Monthly Archives: September 2012

FHA 203(k) Loan on work to be done

If you’re looking at a fixer-upper or a fixing up your current home, the Federal Housing Administration rehab loan may be the mortgage for you.The Federal Housing Administration’s rehab loan product, the FHA 203(k) loan, was designed for individuals who want to rehabilitate or repair a damaged home so they can live in it as their primary residence.

There are two types of FHA 203(k) mortgages: regular and streamlined (also called “modified”). Regular 203(k)s are for properties that need structural repairs; streamlined are for those that need only non-structural repairs. Either can be used for purchase or refinance.

The FHA 203(k) loan lets you include the money needed for repairs and related expenses in the loan, such as materials and labor. If you wanted to buy a home in which the kitchen had been ripped out, you could include in the loan the price of new cabinets, counter tops, flooring, a fridge, stove, oven, microwave, sink, dishwasher, garbage disposal, and the cost to design, permit and install it all. The loan can also include a 10-20% contingency reserve for expenses above and beyond your repair estimates. You can also get up to six months’ worth of mortgage payments included to cover the mortgage while you’re renovating the home, so that you won’t have to make a double housing payment.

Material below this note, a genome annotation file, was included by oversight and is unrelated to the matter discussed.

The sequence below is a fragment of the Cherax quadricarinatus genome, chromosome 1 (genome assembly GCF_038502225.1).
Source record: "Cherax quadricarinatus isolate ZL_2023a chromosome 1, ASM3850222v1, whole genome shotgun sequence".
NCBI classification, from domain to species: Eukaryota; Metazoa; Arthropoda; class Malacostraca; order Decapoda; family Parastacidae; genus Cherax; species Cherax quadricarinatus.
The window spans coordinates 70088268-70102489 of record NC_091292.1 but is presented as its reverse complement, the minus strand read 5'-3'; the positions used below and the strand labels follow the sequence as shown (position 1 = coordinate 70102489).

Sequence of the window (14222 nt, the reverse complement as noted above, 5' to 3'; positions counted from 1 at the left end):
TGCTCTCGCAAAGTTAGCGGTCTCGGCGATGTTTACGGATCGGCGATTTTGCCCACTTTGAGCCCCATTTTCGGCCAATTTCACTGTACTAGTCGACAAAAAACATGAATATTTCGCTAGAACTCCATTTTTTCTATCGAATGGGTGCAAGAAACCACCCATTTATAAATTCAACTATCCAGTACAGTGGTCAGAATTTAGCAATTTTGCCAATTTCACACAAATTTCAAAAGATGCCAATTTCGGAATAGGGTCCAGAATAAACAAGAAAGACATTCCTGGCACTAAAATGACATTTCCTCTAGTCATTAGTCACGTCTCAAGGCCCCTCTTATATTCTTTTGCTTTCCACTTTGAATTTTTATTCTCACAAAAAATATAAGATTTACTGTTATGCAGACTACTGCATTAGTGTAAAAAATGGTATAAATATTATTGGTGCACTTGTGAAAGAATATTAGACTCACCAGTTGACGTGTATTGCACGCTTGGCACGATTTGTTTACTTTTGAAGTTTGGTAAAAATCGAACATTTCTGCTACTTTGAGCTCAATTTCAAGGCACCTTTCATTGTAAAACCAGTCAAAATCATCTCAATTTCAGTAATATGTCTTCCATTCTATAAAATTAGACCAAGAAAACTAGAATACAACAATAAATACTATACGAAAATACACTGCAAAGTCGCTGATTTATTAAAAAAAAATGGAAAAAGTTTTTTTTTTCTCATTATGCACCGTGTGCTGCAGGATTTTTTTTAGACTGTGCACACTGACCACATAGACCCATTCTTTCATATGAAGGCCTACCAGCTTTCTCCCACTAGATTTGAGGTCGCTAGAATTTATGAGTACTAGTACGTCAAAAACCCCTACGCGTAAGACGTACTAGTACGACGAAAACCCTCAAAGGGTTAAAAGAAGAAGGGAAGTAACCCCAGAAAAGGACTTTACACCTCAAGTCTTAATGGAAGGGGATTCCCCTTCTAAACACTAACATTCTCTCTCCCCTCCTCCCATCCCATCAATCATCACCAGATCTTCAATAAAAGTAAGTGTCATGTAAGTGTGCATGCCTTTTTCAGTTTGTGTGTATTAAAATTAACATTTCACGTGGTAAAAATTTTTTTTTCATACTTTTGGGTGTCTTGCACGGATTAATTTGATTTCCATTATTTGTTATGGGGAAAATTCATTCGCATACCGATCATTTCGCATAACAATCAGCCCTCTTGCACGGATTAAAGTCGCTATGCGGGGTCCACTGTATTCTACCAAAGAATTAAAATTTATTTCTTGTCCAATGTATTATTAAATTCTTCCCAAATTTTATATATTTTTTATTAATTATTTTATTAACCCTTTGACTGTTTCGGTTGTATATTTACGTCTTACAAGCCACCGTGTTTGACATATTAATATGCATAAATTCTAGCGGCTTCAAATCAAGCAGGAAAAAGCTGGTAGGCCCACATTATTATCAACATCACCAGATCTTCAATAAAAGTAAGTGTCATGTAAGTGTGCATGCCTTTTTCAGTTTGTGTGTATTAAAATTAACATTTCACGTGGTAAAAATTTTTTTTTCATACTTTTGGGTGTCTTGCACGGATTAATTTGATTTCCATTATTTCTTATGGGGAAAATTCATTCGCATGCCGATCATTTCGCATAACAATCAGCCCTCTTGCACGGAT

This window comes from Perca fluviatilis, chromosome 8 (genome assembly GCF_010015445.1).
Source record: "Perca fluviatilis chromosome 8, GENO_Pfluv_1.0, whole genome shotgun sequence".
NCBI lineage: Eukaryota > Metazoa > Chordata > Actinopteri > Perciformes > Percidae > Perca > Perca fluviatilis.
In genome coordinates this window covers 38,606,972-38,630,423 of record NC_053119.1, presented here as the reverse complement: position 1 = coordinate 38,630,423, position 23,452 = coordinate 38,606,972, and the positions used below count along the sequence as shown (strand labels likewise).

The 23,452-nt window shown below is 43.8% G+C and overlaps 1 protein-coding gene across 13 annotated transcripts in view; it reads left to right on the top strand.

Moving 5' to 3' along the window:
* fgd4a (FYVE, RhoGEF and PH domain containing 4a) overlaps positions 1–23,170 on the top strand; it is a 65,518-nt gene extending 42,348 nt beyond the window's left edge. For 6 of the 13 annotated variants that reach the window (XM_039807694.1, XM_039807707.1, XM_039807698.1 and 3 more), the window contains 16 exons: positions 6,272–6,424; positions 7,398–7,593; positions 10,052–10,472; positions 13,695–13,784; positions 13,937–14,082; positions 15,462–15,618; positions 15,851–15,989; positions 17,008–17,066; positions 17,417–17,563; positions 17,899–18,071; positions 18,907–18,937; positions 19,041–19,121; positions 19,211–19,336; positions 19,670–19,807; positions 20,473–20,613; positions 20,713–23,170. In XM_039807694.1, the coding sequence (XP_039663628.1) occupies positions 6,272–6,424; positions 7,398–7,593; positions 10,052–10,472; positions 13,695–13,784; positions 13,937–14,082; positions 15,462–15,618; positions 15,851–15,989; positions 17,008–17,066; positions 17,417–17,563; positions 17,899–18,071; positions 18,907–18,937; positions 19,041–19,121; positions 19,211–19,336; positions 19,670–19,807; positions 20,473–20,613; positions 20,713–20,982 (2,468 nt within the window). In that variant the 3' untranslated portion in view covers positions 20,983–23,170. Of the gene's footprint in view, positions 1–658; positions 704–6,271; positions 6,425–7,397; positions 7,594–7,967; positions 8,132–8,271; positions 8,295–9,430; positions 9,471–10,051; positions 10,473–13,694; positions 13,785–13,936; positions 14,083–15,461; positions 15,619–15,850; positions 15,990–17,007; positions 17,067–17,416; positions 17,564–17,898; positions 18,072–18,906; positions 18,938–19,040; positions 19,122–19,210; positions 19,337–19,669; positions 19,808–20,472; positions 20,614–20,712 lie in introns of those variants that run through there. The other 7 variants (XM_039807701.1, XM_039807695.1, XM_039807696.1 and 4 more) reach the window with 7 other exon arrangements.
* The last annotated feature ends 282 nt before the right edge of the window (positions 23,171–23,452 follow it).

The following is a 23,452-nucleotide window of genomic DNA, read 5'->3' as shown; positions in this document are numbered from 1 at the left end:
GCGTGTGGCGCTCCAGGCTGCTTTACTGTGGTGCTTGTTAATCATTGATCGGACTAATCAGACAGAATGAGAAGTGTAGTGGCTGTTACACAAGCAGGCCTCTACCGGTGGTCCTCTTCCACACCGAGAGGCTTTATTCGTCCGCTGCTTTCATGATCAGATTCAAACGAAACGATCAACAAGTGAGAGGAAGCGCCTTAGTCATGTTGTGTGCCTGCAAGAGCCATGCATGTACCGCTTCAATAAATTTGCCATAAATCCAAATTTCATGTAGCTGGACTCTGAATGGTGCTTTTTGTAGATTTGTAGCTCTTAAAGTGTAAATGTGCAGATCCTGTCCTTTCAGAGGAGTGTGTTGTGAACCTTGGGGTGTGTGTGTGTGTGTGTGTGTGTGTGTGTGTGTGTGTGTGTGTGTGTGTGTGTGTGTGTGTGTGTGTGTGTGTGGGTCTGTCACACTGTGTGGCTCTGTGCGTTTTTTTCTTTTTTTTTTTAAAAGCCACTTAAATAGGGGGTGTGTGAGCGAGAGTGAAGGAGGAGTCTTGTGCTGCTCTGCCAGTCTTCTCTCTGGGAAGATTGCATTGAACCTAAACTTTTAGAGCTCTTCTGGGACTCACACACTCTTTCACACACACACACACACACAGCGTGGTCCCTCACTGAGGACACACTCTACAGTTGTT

According to the FHA, “All persons who can make the monthly mortgage payments are eligible to apply” for a 203(k) loan. To find a lender in your area who is experienced with FHA 203(k) mortgages, use the search tool at and check the box for 203(k).

And you’ll need a builder also who is approved to do 203(k) work and Pavolony Construction has done them in the past so we understand the paperwork and payment schedule that goes with this type of loan.




Timing is everything especially in education

We are currently working on discovering the origin of a leak in a brick wall at a window for a customer. It has become a not-so easy fix. This month’s issue of JLC, The Journal of Light Construction has a timely article concerning this very same problem. The article by Harrison McCampbell is well written…Continue Reading